The information provided in this article was accurate at the time of publishing and should be read in the context of the date it was published. Views in this article are those of the author alone and do not necessarily represent the view of Scottish Friendly.

This Wednesday the new Chancellor of the Exchequer will make his first Autumn Statement. It will also present the first major indication of direction of travel for the UK economy under Theresa May’s post-Brexit administration.

There has been much speculation that the Chancellor, Philip Hammond, will shift away from the “Austerity Britain” policies which marked the tenure of the previous Chancellor, George Osborne.

This weekend, Mr Hammond put paid to the notion that his Autumn Statement will involve significantly extra government spending.   However, we may find that some areas – such as roadbuilding – do have their budgets increased while others may be cut back.

These are bleak times for those who keep their money saved in deposit accounts. Many accounts have low interest rates below inflation.  Will there be anything in the Autumn Statement to soften the blow for savers?

All that does seem certain is that the government will confirm the Lifetime ISA is on schedule to launch in April. This is good news for savers and investors who are prepared to put their money away specifically for house purchase or for retirement.

It is also understood that the Autumn Statement will outlaw pension cold calls from next year with big fines for firms that fall foul of the rules. This is good news indeed for we have consistently expressed alarm that scams could be one of the perils of pension freedoms.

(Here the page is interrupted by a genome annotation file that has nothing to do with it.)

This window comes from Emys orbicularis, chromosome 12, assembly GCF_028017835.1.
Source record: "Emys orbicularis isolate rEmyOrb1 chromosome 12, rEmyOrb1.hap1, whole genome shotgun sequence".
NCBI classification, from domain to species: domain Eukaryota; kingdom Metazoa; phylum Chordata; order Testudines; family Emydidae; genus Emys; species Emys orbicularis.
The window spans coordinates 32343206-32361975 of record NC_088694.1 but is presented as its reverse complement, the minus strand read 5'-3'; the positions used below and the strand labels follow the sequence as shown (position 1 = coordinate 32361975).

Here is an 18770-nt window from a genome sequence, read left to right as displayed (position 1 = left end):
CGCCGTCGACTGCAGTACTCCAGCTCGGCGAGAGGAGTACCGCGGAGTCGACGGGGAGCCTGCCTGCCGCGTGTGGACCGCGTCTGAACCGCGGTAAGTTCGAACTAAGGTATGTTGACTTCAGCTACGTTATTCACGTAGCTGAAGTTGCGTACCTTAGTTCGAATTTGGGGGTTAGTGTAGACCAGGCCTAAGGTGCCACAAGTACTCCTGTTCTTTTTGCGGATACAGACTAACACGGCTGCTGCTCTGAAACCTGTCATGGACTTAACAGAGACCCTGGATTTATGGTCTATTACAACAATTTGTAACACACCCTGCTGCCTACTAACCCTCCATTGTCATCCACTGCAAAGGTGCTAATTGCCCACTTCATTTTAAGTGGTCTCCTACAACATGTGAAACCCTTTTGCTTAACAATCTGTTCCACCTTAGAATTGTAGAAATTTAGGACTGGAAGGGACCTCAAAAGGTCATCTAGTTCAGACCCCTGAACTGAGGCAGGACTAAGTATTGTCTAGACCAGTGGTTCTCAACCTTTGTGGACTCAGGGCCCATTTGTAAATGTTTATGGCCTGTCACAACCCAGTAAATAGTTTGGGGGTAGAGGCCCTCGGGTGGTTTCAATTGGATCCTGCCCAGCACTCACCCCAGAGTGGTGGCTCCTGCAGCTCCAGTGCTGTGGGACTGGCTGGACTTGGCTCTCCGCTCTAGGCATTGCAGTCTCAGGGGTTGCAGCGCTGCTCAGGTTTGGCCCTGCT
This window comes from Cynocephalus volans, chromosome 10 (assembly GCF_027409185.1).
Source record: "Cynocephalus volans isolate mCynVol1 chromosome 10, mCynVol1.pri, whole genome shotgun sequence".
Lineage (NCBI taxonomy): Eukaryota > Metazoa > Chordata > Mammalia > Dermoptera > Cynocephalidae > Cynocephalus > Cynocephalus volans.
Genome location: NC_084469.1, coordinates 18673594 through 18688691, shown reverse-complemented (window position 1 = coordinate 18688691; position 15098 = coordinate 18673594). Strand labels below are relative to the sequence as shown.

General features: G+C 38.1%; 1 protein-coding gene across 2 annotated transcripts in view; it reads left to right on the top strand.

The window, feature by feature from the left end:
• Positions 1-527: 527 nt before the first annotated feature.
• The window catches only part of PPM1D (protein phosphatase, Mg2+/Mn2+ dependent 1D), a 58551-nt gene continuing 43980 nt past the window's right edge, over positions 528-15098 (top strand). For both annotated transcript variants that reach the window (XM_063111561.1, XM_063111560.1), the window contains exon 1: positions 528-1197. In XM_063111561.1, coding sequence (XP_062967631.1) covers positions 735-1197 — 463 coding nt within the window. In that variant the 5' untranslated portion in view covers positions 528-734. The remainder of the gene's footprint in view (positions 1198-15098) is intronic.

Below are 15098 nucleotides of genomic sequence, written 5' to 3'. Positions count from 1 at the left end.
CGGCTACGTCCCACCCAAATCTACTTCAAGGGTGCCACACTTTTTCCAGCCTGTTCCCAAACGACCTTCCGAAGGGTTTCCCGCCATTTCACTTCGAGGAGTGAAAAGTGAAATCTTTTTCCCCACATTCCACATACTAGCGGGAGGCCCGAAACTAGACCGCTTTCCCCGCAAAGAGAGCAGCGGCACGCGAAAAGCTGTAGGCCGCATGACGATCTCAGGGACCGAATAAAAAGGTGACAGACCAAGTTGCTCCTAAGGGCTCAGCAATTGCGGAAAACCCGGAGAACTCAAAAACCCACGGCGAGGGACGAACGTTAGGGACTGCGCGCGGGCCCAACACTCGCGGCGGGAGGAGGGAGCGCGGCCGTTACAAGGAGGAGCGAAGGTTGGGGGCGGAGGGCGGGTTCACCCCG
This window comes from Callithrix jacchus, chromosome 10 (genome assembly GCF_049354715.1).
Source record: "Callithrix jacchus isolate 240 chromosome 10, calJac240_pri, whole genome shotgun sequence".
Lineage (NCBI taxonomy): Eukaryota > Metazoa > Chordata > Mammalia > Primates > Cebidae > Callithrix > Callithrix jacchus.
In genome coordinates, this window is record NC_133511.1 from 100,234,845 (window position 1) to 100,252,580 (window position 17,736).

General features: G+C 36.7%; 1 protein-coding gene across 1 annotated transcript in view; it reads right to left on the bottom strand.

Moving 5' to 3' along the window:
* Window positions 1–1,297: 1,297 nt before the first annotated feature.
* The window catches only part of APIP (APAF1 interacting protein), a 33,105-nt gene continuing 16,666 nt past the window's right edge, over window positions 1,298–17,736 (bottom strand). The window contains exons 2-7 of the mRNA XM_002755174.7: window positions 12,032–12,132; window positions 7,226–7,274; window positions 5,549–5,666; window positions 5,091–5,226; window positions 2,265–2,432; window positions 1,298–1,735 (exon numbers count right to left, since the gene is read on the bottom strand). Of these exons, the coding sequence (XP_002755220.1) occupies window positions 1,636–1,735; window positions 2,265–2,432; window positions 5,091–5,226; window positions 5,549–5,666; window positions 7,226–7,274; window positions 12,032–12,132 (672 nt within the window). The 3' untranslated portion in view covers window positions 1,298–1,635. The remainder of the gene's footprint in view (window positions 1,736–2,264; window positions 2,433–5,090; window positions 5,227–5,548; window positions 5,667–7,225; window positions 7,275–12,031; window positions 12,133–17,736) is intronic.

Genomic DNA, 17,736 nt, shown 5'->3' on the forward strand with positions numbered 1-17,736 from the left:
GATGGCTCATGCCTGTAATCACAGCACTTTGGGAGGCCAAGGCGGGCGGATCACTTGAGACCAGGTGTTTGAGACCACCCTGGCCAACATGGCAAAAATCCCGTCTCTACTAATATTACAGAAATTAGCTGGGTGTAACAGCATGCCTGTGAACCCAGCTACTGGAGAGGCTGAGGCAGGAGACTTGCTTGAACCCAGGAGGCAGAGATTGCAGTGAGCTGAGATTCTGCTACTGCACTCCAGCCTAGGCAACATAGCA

The cold winter wind that is inflation is already upon us and is set to get worse, thus making things even harder for struggling families. It is these families upon whom the Chancellor is expected to concentrate his focus on Wednesday.  Let’s hope he does and, unlike his predecessor, does not look on the Autumn Statement and the March Budget as opportunities to tinker with pensions.  As a nation, we’re not saving enough for retirement, so let’s not do any more to put people off.


No advice has been provided by Scottish Friendly. If you are in any doubt as to whether a savings or investment plan is suitable for you, you should contact a financial adviser for advice. If you do not have a financial adviser, you can get details of local financial advisers by visiting www.unbiased.co.uk. Advisers may charge for providing such advice and should confirm any cost beforehand.

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